Is physicalism compatible with either panpsychism or so-called fundamental mentality ? Minimal physicalism, I contend, is compatible with both. We should therefore jettison the No Fundamental Mentality constraint, a proposed constraint on the definition of the physical, not to mention the false limits it places on physicalist theories of mind.
My critical comments focus mainly on premises,, and. However, in treating these I will address other of James’s assumptions—particularly, the presupposition of his argument that it is possible to will to believe. Later I will try to accommodate existential aspects of James’s argument that retain value, even if my objections to his argument stand.
This paper argues for the importance of the distinction between internal and external negation over expressions for belief. The common fallacy is to confuse statement like (1) and (2): (1) John believes that the school is not closed on Tuesday; (2) John does not believe that the school is closed on Tuesday. The fallacy has ramifications in teaching, reasoning, and argumentation. Analysis of the fallacy and suggestions for teaching are offered.
The Baptist pastor John Gill believed the doctrine of eternal generation was vital to the Christian faith. While he firmly held to the doctrine of eternal generation, counting it as indispensable for grounding distinctions between the persons within the Godhead, he denied that the divine essence is communicated in generation. Generation, for Gill, entailed only the begetting of persons, and spoke to the ordering and personal relations between the Trinitarian Persons. As the second Person, the Son is from the Father, (...) but as God, he is of himself. This understanding of eternal generation flowed from Gill’s commitment to the aseity of all the divine Persons. According to Gill, each of the divine Persons fully possesses the essence without any communication of essence and without respect to their ordered subsistence. Each person equally, fully, and eternally partakes of the divine essence of himself. Gill’s affirmation of eternal generation was strengthened and elaborated by his understanding of the Son as the divine Word. Gill’s understanding of the Son as the divine Word incorporated the analogy of the mind, which was further understood by other Scriptural images and was further apprehended by the Son’s identification as Wisdom. Gill understood these analogies and names as mutually defining for understanding the nature of the Son of God. The central theological implications of this divine name, namely, the Son’s deity, eternality, and distinct personality, were all based on Gill’s reading of Scripture, most notably in the Gospel of John. (shrink)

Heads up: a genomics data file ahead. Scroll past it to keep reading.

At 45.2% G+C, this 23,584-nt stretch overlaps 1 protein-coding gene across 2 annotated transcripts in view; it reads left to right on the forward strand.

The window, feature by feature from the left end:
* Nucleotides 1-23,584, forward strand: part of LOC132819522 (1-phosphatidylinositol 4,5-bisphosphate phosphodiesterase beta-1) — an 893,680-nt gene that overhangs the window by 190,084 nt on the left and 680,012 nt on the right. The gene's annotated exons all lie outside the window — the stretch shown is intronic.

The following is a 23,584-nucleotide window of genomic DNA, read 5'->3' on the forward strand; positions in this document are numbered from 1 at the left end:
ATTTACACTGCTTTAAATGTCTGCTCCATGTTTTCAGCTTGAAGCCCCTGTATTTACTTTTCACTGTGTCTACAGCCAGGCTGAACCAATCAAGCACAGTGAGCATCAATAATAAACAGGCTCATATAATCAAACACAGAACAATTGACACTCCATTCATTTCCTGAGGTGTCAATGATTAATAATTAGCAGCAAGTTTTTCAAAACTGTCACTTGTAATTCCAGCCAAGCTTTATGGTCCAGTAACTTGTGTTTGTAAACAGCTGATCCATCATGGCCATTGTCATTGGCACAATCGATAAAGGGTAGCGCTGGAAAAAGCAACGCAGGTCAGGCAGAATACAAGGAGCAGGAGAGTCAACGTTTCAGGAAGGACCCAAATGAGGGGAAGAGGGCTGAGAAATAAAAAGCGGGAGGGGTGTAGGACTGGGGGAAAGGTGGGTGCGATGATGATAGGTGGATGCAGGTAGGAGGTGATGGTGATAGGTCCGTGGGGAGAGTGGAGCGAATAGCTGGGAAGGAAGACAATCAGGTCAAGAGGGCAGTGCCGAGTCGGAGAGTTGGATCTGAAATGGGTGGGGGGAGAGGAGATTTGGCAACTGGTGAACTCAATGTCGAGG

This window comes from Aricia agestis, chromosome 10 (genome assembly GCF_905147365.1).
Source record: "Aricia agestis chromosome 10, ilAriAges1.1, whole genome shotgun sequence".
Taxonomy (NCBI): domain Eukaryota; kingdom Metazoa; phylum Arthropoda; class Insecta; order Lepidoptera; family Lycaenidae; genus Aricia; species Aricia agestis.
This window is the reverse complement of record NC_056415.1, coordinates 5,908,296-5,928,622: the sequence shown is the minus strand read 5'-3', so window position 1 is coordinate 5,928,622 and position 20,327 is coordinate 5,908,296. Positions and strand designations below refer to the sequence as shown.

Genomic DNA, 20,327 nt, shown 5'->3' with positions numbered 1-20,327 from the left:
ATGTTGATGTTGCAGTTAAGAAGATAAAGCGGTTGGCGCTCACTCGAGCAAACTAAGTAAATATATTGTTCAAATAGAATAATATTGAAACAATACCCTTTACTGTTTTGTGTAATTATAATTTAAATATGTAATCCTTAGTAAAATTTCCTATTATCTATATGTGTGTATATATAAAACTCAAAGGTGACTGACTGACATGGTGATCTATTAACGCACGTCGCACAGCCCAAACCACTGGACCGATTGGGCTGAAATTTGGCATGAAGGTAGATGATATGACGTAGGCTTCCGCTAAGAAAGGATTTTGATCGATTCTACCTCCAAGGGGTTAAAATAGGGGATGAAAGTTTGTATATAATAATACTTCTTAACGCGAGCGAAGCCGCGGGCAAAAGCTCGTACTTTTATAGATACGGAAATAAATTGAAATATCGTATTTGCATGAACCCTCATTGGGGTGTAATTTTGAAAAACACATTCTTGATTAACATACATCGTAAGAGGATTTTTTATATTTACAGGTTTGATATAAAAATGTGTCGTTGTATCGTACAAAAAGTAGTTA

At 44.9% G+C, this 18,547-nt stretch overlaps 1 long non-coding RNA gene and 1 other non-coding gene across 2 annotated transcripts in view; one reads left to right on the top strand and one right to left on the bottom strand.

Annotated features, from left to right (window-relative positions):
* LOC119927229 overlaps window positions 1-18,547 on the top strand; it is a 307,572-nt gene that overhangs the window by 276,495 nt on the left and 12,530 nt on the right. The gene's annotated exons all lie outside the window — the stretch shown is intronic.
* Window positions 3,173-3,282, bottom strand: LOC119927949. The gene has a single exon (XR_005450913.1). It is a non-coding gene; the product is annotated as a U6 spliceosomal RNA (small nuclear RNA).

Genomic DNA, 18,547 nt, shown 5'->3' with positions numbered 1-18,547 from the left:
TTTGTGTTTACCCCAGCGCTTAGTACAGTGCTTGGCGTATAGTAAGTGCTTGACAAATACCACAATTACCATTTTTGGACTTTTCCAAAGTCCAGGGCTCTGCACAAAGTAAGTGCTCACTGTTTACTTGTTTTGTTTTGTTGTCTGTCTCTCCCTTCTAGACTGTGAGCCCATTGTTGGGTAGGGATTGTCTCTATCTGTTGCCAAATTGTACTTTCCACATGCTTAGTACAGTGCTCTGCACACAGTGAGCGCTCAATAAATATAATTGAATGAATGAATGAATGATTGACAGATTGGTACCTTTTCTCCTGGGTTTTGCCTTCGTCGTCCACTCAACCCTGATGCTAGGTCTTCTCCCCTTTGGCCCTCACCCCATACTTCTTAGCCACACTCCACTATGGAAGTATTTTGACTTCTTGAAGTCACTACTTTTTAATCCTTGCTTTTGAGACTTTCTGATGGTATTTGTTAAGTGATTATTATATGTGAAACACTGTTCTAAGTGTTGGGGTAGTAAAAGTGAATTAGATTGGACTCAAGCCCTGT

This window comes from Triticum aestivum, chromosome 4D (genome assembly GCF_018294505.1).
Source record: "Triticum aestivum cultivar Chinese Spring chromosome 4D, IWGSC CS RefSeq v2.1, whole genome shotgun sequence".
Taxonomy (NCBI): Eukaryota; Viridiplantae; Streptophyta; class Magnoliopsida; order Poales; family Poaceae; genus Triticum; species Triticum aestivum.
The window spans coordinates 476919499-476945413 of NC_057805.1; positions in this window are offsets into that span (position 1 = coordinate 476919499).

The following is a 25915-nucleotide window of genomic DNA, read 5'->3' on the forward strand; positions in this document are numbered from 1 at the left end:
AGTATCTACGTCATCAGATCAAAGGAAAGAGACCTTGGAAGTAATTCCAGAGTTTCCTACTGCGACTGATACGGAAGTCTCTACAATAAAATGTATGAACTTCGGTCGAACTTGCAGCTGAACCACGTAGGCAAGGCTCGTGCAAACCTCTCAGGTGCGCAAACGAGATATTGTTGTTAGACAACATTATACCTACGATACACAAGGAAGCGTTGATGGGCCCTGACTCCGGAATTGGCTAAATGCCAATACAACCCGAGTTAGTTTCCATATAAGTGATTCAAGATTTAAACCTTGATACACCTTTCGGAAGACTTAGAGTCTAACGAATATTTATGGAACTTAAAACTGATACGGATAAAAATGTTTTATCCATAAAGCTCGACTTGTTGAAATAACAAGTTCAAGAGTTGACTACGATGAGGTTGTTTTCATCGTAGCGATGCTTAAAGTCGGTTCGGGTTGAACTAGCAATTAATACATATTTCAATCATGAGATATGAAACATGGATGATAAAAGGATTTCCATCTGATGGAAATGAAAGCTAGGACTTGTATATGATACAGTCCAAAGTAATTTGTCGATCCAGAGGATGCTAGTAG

_ Source: _Volume 39, Issue 3, pp 205 - 234 For many people across the world, experiences of depression include features that extend beyond the biopsychiatric model, which predominates in research on the relationship between religious and spiritual coping and depressive symptoms. How does attending to these diverse experiences of depression challenge our understanding of the dynamic between religiosity and depression? This paper presents thirteen qualitative interviews among economically marginalized mothers in the metro-Boston area. Analyzing these narratives presents a complex (...) picture of the way chronic situational stress lies beneath their experiences of depression. From this expanded view of depressive experiences, we analyze the religious coping strategies of social support and meaning making to reveal the holistic, yet often ambiguous, ways these mothers engaged religious and spiritual resources to forge hope amidst chronic stress. (shrink)